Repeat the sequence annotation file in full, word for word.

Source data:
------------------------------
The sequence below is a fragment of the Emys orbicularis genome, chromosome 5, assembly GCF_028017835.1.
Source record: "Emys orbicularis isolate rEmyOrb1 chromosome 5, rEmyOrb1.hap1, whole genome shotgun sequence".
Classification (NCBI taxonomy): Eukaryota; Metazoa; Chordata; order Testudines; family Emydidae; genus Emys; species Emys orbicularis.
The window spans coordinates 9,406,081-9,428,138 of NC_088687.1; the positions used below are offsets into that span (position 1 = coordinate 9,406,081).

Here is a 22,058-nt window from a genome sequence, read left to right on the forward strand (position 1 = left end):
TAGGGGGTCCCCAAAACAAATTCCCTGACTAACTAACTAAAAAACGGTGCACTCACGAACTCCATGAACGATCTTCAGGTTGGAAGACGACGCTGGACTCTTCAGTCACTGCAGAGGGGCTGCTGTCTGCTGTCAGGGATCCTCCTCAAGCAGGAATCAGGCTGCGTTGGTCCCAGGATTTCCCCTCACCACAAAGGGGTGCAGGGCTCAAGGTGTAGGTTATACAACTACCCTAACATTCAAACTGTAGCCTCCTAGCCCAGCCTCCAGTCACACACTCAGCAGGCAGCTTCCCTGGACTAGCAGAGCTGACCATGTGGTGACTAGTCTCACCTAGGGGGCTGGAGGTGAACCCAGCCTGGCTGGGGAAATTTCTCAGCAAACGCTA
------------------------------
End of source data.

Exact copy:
The sequence below is a fragment of the Emys orbicularis genome, chromosome 5, assembly GCF_028017835.1.
Source record: "Emys orbicularis isolate rEmyOrb1 chromosome 5, rEmyOrb1.hap1, whole genome shotgun sequence".
Classification (NCBI taxonomy): Eukaryota; Metazoa; Chordata; order Testudines; family Emydidae; genus Emys; species Emys orbicularis.
The window spans coordinates 9,406,081-9,428,138 of NC_088687.1; the positions used below are offsets into that span (position 1 = coordinate 9,406,081).

Here is a 22,058-nt window from a genome sequence, read left to right on the forward strand (position 1 = left end):
TAGGGGGTCCCCAAAACAAATTCCCTGACTAACTAACTAAAAAACGGTGCACTCACGAACTCCATGAACGATCTTCAGGTTGGAAGACGACGCTGGACTCTTCAGTCACTGCAGAGGGGCTGCTGTCTGCTGTCAGGGATCCTCCTCAAGCAGGAATCAGGCTGCGTTGGTCCCAGGATTTCCCCTCACCACAAAGGGGTGCAGGGCTCAAGGTGTAGGTTATACAACTACCCTAACATTCAAACTGTAGCCTCCTAGCCCAGCCTCCAGTCACACACTCAGCAGGCAGCTTCCCTGGACTAGCAGAGCTGACCATGTGGTGACTAGTCTCACCTAGGGGGCTGGAGGTGAACCCAGCCTGGCTGGGGAAATTTCTCAGCAAACGCTA